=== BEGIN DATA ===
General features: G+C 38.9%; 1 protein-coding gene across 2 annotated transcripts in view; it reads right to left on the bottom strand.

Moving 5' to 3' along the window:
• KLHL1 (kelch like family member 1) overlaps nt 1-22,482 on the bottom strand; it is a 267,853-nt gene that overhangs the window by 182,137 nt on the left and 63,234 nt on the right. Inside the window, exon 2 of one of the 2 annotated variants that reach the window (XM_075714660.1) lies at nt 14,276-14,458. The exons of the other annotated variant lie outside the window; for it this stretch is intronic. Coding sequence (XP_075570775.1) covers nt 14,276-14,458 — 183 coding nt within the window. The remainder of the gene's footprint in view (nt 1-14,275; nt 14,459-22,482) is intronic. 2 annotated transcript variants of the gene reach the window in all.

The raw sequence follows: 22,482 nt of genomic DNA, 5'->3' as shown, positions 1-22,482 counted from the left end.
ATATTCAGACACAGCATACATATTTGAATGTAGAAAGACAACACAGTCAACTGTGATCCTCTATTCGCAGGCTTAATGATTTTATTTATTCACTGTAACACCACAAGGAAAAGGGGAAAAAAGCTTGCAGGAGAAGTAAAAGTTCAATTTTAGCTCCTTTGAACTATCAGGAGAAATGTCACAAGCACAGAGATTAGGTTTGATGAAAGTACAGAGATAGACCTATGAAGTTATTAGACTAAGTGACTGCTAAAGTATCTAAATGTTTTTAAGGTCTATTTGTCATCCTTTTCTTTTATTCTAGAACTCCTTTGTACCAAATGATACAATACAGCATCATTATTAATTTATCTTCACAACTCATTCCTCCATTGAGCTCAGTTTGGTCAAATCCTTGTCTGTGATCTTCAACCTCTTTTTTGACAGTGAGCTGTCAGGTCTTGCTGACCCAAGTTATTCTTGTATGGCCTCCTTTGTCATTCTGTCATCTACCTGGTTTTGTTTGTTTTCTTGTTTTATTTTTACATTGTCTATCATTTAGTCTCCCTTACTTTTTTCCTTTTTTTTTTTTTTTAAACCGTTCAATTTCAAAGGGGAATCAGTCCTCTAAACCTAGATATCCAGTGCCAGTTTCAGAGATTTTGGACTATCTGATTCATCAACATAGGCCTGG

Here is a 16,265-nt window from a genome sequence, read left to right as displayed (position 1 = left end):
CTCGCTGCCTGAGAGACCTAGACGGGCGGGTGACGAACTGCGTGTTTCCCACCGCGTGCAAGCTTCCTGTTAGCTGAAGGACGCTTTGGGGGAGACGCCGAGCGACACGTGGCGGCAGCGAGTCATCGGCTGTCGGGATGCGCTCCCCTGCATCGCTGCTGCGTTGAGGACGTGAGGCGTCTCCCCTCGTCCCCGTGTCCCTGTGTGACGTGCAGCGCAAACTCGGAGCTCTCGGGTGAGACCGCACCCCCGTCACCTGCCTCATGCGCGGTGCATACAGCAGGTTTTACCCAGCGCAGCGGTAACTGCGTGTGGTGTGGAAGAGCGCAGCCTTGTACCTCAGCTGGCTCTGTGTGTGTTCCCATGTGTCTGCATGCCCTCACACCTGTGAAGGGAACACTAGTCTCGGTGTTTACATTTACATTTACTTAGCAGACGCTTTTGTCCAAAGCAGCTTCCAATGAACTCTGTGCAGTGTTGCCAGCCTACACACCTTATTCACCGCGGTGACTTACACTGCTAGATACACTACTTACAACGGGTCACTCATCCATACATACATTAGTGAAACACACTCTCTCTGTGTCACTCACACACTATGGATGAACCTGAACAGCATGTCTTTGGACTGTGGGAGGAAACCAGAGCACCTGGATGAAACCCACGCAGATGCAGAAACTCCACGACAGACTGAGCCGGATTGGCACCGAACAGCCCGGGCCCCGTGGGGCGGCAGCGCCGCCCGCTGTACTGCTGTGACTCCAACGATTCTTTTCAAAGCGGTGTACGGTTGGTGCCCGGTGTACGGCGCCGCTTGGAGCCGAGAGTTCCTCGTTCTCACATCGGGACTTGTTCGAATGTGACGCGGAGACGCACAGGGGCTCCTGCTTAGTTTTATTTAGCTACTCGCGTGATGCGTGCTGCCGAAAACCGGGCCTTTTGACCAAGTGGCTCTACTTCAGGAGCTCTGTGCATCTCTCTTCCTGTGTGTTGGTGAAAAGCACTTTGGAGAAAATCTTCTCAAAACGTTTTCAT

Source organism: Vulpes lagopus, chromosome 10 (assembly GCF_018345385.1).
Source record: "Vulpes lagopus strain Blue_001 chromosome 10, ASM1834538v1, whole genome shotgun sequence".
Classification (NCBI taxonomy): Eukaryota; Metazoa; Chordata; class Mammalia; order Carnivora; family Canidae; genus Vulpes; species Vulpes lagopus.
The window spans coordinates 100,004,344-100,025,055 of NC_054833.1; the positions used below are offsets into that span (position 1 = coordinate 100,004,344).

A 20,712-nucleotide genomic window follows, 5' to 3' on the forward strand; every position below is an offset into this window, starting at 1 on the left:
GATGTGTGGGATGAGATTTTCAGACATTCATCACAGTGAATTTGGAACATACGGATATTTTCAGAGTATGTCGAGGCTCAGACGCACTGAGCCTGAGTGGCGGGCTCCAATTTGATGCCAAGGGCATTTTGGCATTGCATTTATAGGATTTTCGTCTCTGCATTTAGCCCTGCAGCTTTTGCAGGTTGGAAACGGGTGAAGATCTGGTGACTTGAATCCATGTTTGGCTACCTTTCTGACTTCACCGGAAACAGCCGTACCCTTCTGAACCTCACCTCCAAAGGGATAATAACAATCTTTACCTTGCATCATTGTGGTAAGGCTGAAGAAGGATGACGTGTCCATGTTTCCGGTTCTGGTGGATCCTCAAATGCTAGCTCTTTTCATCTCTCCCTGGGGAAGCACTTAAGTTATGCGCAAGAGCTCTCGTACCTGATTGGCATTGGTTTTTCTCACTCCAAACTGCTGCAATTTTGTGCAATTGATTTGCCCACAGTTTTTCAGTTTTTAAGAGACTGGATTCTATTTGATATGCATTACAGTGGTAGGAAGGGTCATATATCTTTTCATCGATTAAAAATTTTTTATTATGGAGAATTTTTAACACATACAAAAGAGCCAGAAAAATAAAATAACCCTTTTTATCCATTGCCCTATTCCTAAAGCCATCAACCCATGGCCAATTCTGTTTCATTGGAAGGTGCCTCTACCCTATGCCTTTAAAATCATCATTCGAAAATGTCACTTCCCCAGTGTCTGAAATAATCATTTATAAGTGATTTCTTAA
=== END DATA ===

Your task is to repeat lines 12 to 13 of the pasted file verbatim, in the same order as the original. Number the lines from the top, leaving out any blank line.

A 20,712-nucleotide genomic window follows, 5' to 3' on the forward strand; every position below is an offset into this window, starting at 1 on the left:
GATGTGTGGGATGAGATTTTCAGACATTCATCACAGTGAATTTGGAACATACGGATATTTTCAGAGTATGTCGAGGCTCAGACGCACTGAGCCTGAGTGGCGGGCTCCAATTTGATGCCAAGGGCATTTTGGCATTGCATTTATAGGATTTTCGTCTCTGCATTTAGCCCTGCAGCTTTTGCAGGTTGGAAACGGGTGAAGATCTGGTGACTTGAATCCATGTTTGGCTACCTTTCTGACTTCACCGGAAACAGCCGTACCCTTCTGAACCTCACCTCCAAAGGGATAATAACAATCTTTACCTTGCATCATTGTGGTAAGGCTGAAGAAGGATGACGTGTCCATGTTTCCGGTTCTGGTGGATCCTCAAATGCTAGCTCTTTTCATCTCTCCCTGGGGAAGCACTTAAGTTATGCGCAAGAGCTCTCGTACCTGATTGGCATTGGTTTTTCTCACTCCAAACTGCTGCAATTTTGTGCAATTGATTTGCCCACAGTTTTTCAGTTTTTAAGAGACTGGATTCTATTTGATATGCATTACAGTGGTAGGAAGGGTCATATATCTTTTCATCGATTAAAAATTTTTTATTATGGAGAATTTTTAACACATACAAAAGAGCCAGAAAAATAAAATAACCCTTTTTATCCATTGCCCTATTCCTAAAGCCATCAACCCATGGCCAATTCTGTTTCATTGGAAGGTGCCTCTACCCTATGCCTTTAAAATCATCATTCGAAAATGTCACTTCCCCAGTGTCTGAAATAATCATTTATAAGTGATTTCTTAA